And that’s precisely the point of the Mandarin: to set society off-kilter. Of course, it’s the government, and not the public, that is most affected by his activities- six out of nine of the Mandarin’s attacks have been kept under wraps by politicians so as to avoid causing alarm. But then Grauman’s explodes, and it’s not hard to imagine how that one event undermines the efforts of the controlling body to keep from spilling the beans. We’re not shown street-level panic among citizens, but we all know what happens when violence erupts in a common, open space: people get worried. They see cracks forming in the comforting routine of their daily lives, and for a time that’s all that they see.
Which makes the truth of the Mandarin somewhat brilliant. Iron Man 3 eventually reveals to us that he’s actually just a drugged-up actor playing what he believes is a role; hapless Trevor Slattery has no idea that people have died in his character’s name. In his own way he’s a victim himself, while the real villain is the aforementioned Killian, the man Tony Stark spurns in the film’s opening flashback sequence. For the entire movie, and the span of time in which the Mandarin’s terror plot played out, Killian has one of the world’s most powerful governments looking everywhere except at him, allowing him to further his own plans.
There’s an argument to be made that by making Killian the real Mandarin, Iron Man 3 totally writes out any and all post-9/11 discourse entirely. To a degree, that claim make sense; if the Mandarin isn’t real, and the video recorded “lessons” depicted throughout the rest of the film are just distractions, then what, exactly, is Iron Man 3 doing but exploiting contemporary terrorist iconography as a plot device? How is the film not cheating its audience through the blatant misdirection of the concocted Mandarin attacks?
At first blush this puts a huge hole in the film’s center, until one thing puts the twist into perspective: that exploitative element is entirely the point.It’s not Iron Man 3 that’s leveraging the iconography to its own advantage, it’s Killian. Killian, in his own words, is the Mandarin, and his ruse has been crafted precisely for the purpose of making everybody look the other way while he grows closer to accomplishing his goals. As a figurehead, the Mandarin is nothing more than smoke and mirrors, and he needs to be able to capture the attention of both the government and the people; there’s no better way to achieve that end than with the all-too-familiar and menacing visage of radical terrorism. Thus, Killian creates the Mandarin, a perfect storm blending together the most essential notes out of the canon of terrorism- and it works, precisely because of how powerfully resonant those notes are for so many people.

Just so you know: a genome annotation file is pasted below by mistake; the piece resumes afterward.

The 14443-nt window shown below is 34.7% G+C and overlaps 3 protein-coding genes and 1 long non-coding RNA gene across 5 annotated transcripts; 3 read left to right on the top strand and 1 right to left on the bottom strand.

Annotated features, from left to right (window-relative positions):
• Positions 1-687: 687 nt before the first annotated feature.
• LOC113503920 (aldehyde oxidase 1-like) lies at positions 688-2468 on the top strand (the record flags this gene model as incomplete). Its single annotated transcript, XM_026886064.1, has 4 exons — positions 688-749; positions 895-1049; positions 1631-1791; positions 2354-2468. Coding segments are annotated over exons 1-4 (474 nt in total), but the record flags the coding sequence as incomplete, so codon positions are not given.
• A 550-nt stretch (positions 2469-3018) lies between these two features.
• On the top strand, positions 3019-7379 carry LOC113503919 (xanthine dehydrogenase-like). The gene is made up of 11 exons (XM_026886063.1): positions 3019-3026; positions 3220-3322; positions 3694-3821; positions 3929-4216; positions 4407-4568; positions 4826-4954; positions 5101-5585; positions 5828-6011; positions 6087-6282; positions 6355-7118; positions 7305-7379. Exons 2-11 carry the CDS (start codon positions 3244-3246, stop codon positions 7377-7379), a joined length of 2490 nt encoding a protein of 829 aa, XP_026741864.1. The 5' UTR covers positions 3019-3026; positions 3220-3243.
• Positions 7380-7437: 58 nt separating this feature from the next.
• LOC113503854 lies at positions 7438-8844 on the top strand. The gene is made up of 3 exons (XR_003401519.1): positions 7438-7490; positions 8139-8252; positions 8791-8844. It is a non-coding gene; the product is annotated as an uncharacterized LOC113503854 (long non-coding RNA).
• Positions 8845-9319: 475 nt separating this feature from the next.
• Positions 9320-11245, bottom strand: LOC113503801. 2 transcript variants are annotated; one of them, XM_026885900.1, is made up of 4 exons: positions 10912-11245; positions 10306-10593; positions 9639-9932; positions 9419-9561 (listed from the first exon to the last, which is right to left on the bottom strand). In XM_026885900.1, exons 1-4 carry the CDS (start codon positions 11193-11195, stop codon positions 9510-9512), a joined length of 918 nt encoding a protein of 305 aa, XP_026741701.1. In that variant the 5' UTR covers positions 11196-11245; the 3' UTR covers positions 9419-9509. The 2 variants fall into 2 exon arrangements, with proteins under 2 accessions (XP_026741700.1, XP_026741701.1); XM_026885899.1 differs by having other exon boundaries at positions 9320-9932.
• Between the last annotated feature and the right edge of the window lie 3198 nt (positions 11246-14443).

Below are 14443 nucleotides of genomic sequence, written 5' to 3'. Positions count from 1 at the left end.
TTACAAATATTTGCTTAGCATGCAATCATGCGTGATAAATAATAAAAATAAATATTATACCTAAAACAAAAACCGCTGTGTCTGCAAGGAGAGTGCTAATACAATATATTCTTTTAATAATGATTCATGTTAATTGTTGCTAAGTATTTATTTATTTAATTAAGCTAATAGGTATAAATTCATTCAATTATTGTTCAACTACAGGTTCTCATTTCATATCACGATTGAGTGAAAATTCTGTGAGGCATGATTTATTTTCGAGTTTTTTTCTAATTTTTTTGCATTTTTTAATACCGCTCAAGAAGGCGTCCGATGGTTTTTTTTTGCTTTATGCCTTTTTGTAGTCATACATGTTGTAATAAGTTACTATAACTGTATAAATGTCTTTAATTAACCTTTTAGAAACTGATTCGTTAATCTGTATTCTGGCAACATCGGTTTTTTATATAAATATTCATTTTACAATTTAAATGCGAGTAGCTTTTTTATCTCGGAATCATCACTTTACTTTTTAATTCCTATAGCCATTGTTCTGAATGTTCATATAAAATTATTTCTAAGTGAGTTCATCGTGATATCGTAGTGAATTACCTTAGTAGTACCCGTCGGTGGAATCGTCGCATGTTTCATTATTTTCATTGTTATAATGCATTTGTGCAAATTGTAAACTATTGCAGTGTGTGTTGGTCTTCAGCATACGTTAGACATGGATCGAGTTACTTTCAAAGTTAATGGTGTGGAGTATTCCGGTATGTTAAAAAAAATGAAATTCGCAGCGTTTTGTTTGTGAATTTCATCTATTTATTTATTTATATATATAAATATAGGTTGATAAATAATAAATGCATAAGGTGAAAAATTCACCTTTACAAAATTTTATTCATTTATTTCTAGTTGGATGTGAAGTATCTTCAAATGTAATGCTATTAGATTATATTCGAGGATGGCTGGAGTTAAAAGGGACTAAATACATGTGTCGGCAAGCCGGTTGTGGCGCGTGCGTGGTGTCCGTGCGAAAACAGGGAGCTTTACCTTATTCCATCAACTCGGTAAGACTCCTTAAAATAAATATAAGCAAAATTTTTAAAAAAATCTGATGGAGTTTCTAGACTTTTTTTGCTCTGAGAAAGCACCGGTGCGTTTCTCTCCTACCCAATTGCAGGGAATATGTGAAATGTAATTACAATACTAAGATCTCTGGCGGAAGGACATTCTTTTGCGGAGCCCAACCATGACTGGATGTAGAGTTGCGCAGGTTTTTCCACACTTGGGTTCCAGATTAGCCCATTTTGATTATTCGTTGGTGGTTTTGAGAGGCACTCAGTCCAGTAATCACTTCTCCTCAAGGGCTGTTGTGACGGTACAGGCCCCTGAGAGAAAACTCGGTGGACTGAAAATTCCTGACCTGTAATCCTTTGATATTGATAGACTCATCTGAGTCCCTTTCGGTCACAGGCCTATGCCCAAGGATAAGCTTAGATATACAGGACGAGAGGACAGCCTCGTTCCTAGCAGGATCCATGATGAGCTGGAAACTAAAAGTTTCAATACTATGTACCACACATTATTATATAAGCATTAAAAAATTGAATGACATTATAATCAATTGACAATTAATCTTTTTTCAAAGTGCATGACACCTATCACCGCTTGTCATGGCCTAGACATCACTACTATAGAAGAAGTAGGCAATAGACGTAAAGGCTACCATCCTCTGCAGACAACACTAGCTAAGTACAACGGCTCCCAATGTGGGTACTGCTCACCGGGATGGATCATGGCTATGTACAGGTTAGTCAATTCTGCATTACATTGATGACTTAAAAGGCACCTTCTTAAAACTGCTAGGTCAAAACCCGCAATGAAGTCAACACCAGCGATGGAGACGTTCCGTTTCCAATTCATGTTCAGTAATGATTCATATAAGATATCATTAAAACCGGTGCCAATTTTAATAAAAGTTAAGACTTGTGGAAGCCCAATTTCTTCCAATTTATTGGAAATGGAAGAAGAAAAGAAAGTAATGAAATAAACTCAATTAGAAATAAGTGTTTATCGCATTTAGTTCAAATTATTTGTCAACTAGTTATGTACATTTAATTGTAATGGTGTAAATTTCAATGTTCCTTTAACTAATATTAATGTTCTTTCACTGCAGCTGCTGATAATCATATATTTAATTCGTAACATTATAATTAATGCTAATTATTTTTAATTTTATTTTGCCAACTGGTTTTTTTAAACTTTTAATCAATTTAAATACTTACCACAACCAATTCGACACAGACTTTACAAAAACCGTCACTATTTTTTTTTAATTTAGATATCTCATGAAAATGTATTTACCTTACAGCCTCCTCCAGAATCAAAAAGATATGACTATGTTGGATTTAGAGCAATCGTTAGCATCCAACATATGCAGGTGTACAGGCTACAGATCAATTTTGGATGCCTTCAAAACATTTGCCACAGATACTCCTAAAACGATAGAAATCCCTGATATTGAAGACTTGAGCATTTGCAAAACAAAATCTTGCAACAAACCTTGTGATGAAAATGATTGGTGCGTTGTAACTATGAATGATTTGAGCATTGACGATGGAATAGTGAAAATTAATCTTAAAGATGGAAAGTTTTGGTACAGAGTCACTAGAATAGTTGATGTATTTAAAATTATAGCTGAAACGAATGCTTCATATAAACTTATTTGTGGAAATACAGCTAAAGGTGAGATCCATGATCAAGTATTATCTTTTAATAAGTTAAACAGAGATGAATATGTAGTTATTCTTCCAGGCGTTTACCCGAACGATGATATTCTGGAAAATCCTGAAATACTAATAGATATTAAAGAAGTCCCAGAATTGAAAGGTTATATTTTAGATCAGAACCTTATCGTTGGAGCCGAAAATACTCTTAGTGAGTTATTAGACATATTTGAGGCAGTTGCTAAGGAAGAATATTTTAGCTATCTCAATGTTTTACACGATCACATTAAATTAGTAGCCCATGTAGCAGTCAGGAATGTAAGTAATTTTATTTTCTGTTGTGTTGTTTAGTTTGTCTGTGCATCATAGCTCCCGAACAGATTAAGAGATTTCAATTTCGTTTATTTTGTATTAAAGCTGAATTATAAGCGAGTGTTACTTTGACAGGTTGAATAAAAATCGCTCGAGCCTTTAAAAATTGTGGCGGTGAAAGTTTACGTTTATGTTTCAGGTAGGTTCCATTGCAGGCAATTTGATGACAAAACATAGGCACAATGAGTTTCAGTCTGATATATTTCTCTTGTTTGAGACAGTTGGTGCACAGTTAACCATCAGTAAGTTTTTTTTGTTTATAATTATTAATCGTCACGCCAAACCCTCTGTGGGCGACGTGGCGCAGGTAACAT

Nobody even considers that Killian might be the true terrorist. As he peddles Extremis, pushes his experimentation, and advances his scheme to assassinate the president and install the vice president as his puppet leader, he remains above suspicion. It’s a facade he maintains only through his decision to flagrantly capitalize on American fear of what the Mandarin represents through image alone, and while he keeps the US military guessing as to his decoy’s next movement, he emerges as the only one who benefits from his contribution to the war on terror. He stands in the same ranks as Halliburton, Exxon Mobil, and private contracting firms like Aegis, a war profiteer who keeps the masses blind to his unethical, tyrannical insouciance as he reaps the reward of his cruel amorality. He’s the exact opposite of the Joker in The Dark Knight or Bane in The Dark Knight Rises: he’s not a believer, and he’s not fighting for ideology. He’s fighting to line his own pockets and to usurp the role of government in modern society.
While the Mandarin is nothing more than a parlor trick executed with the combined tools of editing, costuming, and cinematography (with a dash of psychological exploitation mixed in for good measure), Iron Man 3 doesn’t mean to say that the boogeyman isn’t real. He is, he just happens to be someone unexpected. This isn’t a film about the Tsarnaevs and bin Ladens, per se, but rather the hold their actions have over us even when we’re looking at them in the rear view; it’s a movie that focuses not on the Mandarin, who is himself a composite of those men and more, but Killian, the greedy industrialist who thrives behind the scenes while the rest of the world suffers. It’s the Mandarin’s familiarity that makes him an effective bit of chicanery, and Killian’s willingness to abuse said familiarity that makes Iron Man 3 a meaningful bit of post-9/11 pop entertainment.
*There are also shades of The Dark Knight Rises, but Iron Man 3 does a much better job portraying a superheroic mid-life crisis.